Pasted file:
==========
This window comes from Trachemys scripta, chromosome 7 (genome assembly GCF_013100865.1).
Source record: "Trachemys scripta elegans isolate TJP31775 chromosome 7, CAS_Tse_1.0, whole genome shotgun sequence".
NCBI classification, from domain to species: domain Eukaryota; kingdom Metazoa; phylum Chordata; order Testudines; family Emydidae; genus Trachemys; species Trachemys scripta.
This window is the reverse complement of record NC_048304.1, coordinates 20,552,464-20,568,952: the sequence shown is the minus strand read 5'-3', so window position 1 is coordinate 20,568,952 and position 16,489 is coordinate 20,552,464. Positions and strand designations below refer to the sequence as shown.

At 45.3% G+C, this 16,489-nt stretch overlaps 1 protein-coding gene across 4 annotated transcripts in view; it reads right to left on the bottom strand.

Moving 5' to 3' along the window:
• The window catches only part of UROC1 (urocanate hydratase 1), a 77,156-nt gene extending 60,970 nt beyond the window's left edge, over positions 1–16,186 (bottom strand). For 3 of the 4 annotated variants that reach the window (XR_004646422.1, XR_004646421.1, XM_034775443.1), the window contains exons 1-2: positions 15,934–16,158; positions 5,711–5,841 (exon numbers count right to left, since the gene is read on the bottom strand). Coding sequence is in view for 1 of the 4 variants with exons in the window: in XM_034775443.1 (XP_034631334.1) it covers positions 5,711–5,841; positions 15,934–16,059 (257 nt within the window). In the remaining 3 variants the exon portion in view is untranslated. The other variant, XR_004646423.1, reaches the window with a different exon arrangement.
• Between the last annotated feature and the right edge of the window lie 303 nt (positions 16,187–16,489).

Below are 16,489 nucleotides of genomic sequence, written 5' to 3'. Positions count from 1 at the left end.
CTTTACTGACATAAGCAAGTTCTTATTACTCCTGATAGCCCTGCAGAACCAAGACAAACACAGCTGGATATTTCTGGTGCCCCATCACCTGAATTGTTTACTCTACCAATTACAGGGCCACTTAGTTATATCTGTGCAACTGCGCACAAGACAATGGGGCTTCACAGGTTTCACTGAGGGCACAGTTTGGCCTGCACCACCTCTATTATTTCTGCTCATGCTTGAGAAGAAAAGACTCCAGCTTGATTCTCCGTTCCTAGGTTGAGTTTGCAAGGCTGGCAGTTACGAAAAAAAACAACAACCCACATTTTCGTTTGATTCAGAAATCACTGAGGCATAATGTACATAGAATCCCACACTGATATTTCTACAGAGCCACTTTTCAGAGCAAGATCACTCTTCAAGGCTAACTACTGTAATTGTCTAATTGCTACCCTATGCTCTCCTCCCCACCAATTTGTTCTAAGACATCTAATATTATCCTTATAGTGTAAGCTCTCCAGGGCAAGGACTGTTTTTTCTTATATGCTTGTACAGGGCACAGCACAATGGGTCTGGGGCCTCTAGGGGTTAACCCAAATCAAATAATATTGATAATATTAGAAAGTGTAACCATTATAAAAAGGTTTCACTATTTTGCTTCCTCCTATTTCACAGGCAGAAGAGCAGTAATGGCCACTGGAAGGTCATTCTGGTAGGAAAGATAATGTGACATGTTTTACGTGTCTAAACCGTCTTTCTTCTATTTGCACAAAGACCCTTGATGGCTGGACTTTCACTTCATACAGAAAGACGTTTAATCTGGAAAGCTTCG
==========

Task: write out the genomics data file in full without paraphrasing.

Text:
This window comes from Trachemys scripta, chromosome 7 (genome assembly GCF_013100865.1).
Source record: "Trachemys scripta elegans isolate TJP31775 chromosome 7, CAS_Tse_1.0, whole genome shotgun sequence".
NCBI classification, from domain to species: domain Eukaryota; kingdom Metazoa; phylum Chordata; order Testudines; family Emydidae; genus Trachemys; species Trachemys scripta.
This window is the reverse complement of record NC_048304.1, coordinates 20,552,464-20,568,952: the sequence shown is the minus strand read 5'-3', so window position 1 is coordinate 20,568,952 and position 16,489 is coordinate 20,552,464. Positions and strand designations below refer to the sequence as shown.

At 45.3% G+C, this 16,489-nt stretch overlaps 1 protein-coding gene across 4 annotated transcripts in view; it reads right to left on the bottom strand.

Moving 5' to 3' along the window:
• The window catches only part of UROC1 (urocanate hydratase 1), a 77,156-nt gene extending 60,970 nt beyond the window's left edge, over positions 1–16,186 (bottom strand). For 3 of the 4 annotated variants that reach the window (XR_004646422.1, XR_004646421.1, XM_034775443.1), the window contains exons 1-2: positions 15,934–16,158; positions 5,711–5,841 (exon numbers count right to left, since the gene is read on the bottom strand). Coding sequence is in view for 1 of the 4 variants with exons in the window: in XM_034775443.1 (XP_034631334.1) it covers positions 5,711–5,841; positions 15,934–16,059 (257 nt within the window). In the remaining 3 variants the exon portion in view is untranslated. The other variant, XR_004646423.1, reaches the window with a different exon arrangement.
• Between the last annotated feature and the right edge of the window lie 303 nt (positions 16,187–16,489).

Below are 16,489 nucleotides of genomic sequence, written 5' to 3'. Positions count from 1 at the left end.
CTTTACTGACATAAGCAAGTTCTTATTACTCCTGATAGCCCTGCAGAACCAAGACAAACACAGCTGGATATTTCTGGTGCCCCATCACCTGAATTGTTTACTCTACCAATTACAGGGCCACTTAGTTATATCTGTGCAACTGCGCACAAGACAATGGGGCTTCACAGGTTTCACTGAGGGCACAGTTTGGCCTGCACCACCTCTATTATTTCTGCTCATGCTTGAGAAGAAAAGACTCCAGCTTGATTCTCCGTTCCTAGGTTGAGTTTGCAAGGCTGGCAGTTACGAAAAAAAACAACAACCCACATTTTCGTTTGATTCAGAAATCACTGAGGCATAATGTACATAGAATCCCACACTGATATTTCTACAGAGCCACTTTTCAGAGCAAGATCACTCTTCAAGGCTAACTACTGTAATTGTCTAATTGCTACCCTATGCTCTCCTCCCCACCAATTTGTTCTAAGACATCTAATATTATCCTTATAGTGTAAGCTCTCCAGGGCAAGGACTGTTTTTTCTTATATGCTTGTACAGGGCACAGCACAATGGGTCTGGGGCCTCTAGGGGTTAACCCAAATCAAATAATATTGATAATATTAGAAAGTGTAACCATTATAAAAAGGTTTCACTATTTTGCTTCCTCCTATTTCACAGGCAGAAGAGCAGTAATGGCCACTGGAAGGTCATTCTGGTAGGAAAGATAATGTGACATGTTTTACGTGTCTAAACCGTCTTTCTTCTATTTGCACAAAGACCCTTGATGGCTGGACTTTCACTTCATACAGAAAGACGTTTAATCTGGAAAGCTTCG